At the moment, their product – a synthetic implant for treating damaged cartilage in the knee – is not quite fully developed. Pieter and Alex think it will take another five to six years before the product can actually be launched on the market. Alex: 'We have a solid foundation. The intensive collaboration between Maastricht UMC+, Eindhoven University of Technology, and DSM within the framework of of InSciTe has proved very fruitful, but it has not always been easy. The biggest challenge is that the doctors, technicians, and chemists involved in the project all come from different cultures and speak different languages.' Pieter completely agrees: 'Alex speaks the language of technicians, having studied at TU/e. In the last few years, he has also learned my language as an orthopaedic surgeon.'
Pieter: 'For many years, we have been operating in a kind of guild structure. And that’s been the secret behind it, really: different groups of professionals and specialists looking at the same problem from a different background, a different ideal, and a different perspective. We shared knowledge and learned from and with each other. This generated mutual respect and trust, and that social capital is incredibly valuable to us. Now that we are stepping away from the guild and starting a company, business and financial agreements need to be made: What is the product worth at this stage? What about IP? We have recruited a new colleague to take on the role of CEO: Bindert Vriesema. He has a lot of corporate experience and will mainly deal with the business side so that we can focus on the product.'
According to Alex, they will need around €10 million to get the product on the market. And they are already off to a good start: Reuma Nederland is supporting the company with a PPP/TKI grant from Health Holland. Alex: 'The fact that Reuma Nederland apparently has a lot of faith in our ideas is a huge compliment. It gives us the opportunity to start up operations in the company immediately; thanks to this grant, we can even hire our first employee right away. Pieter and I will both work part-time for Avalanche Medical: I will devote 40% of my time, Pieter 10% of his.'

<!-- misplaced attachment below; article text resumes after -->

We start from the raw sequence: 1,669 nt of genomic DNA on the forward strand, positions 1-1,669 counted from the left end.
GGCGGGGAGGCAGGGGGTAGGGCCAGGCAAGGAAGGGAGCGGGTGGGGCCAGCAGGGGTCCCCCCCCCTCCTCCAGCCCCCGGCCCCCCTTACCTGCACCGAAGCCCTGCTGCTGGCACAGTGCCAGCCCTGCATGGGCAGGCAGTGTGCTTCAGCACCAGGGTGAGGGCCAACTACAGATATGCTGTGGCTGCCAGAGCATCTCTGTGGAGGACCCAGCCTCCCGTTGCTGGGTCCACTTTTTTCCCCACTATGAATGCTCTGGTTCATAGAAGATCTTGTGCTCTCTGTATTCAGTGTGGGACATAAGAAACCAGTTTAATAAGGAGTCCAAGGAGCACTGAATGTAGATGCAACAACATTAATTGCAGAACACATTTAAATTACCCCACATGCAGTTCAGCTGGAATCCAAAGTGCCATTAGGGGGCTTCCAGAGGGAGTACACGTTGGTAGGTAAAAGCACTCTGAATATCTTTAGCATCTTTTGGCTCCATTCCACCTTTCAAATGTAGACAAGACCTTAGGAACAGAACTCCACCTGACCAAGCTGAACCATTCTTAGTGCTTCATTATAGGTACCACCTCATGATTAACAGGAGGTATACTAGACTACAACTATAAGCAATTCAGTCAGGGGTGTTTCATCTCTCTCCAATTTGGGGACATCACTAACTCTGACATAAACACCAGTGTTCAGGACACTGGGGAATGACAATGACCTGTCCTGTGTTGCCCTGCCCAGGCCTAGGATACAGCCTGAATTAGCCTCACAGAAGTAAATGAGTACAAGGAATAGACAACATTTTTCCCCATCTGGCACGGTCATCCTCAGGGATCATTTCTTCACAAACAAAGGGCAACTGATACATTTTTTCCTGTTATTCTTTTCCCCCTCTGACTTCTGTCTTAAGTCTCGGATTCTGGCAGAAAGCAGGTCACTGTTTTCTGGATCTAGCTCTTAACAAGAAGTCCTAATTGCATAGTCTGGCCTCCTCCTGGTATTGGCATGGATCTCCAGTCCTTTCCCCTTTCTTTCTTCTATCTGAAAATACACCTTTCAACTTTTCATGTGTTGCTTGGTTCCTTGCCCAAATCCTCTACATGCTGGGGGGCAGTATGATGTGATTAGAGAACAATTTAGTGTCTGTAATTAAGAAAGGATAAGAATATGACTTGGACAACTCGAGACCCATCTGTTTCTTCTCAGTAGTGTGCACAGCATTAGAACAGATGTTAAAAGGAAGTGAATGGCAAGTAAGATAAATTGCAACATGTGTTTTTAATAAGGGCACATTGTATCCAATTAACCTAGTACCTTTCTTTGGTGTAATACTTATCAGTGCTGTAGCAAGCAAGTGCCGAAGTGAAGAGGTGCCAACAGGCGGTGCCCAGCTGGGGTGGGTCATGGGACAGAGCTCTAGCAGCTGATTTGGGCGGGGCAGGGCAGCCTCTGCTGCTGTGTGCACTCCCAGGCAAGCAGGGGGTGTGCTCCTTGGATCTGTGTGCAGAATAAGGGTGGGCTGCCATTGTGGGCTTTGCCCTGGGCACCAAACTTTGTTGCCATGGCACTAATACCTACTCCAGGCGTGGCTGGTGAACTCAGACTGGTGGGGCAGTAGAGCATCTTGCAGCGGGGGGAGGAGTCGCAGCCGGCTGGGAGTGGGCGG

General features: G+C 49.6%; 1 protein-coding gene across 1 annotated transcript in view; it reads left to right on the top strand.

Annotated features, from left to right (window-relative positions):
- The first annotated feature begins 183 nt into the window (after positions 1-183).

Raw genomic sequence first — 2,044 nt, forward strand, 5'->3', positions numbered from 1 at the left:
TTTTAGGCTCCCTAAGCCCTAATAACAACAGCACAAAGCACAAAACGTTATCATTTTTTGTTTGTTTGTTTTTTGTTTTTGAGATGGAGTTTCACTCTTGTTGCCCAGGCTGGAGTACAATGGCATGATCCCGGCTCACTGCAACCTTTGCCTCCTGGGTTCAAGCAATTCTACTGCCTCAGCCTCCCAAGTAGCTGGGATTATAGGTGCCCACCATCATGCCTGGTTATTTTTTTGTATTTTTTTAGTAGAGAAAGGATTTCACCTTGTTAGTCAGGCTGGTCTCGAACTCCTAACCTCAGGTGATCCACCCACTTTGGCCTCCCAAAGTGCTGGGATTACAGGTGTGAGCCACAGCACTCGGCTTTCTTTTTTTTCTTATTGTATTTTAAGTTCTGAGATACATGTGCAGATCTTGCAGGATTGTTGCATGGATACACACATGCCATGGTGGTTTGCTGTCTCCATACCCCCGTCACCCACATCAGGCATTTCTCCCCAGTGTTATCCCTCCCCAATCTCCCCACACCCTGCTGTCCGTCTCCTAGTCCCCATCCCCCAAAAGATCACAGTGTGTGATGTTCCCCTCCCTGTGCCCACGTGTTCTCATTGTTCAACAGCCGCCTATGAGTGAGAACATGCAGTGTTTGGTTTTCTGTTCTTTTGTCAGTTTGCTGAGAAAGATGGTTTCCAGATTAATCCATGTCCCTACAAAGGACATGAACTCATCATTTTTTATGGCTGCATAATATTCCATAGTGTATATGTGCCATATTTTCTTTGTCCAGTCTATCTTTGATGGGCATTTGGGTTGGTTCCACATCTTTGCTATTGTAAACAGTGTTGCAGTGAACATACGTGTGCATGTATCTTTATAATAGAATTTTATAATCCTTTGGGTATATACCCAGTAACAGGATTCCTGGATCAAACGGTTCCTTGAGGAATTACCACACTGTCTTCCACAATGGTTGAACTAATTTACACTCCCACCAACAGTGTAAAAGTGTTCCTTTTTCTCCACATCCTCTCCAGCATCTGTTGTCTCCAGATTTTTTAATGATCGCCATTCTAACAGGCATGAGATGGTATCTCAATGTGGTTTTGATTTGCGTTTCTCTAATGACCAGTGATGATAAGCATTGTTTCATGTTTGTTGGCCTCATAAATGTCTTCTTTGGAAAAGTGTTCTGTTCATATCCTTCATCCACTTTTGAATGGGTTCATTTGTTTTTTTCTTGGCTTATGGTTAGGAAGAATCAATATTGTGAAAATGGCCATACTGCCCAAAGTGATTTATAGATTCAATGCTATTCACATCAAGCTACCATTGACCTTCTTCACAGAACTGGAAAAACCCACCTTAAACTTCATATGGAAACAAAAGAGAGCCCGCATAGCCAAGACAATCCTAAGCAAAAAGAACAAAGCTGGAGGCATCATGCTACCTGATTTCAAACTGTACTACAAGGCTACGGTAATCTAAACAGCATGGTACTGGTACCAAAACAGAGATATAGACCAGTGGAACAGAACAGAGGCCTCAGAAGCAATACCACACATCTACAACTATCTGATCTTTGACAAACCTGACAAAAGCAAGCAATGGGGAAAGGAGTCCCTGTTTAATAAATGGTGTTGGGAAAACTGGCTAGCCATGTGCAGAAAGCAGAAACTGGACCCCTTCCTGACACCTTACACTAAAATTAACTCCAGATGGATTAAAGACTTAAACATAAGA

Looking back on the last few years, Pieter and Alex appreciate InSciTe’s added value: 'We felt safe in the collaboration. Everyone has their own clear role and yet you are still working together on the bigger picture. As far as patents are concerned, they are covered by InSciTe’s project agreement. There are still a few differences of interpretation here and there, but we will undoubtedly resolve them. InSciTe also organizes lots of courses and training programmes for start-up companies, which is another bonus. We have learnt a lot from them.'
Standing on your own two feet, getting the funding in place, initiating clinical trials, perfecting the product, and then launching it on the market. Pieter: 'For the next few years, I want to help make the company a success. But there is a potential conflict of interest between my role as an entrepreneur and as a doctor. So I will probably leave the company in the long run.'
Alex: 'Pieter is already talking about leaving the company before it’s even up and running, but I understand his dilemma. Once we have the CE mark and can market and sell the product, he will probably have to make a choice: do I want to sell our invention or do I want to continue being a doctor who treats patients? And I know Pieter would much rather do the latter. At the end of the day, we are doing all this so that we can help the patient as best we can, and we are taking all the steps necessary to make sure our invention reaches the patient.'
Pieter Emans finished his PhD in 2007 focused on Cartilage biology, exploring the possibility to generate cartilage at an ectopical site and repair cartilage defects with this approach. This work received the Goran Bauer grant of the Nordic Orthopaedic Federation (NOF) and a long lasting grant (LLP 14) of the Dutch Arthritis Society (Reumafonds). After completing his medical specialization, he did a Lars Peterson fellowship in knee surgery and cartilage recovery in the US (Boston, Chicago, San Diego and LA). Pieter Emans is also involved in the companies Chondropeptix and Avalanche Medical.
Alex Roth is a biomedical engineer and currently employed as an Assistant Professor at the Department of Orthopedic Surgery, Maastricht University Medical Center. He obtained his PhD thesis from Maastricht University at the beginning of 2017. The work for his PhD thesis focused on the preclinical evaluation of radiopaque UHMWPE sublaminar wires for scoliosis correction as part of the BMM project ‘Spineguide’. As a postdoctoral researcher working on both the PoSTuRE and SyCap InSciTe projects, he continues to strive to bring innovative medical devices and technology to the clinic. Alex Roth is now also involved in the new startup Avalanche Medical, a spin off from the InSciTe project SyCap.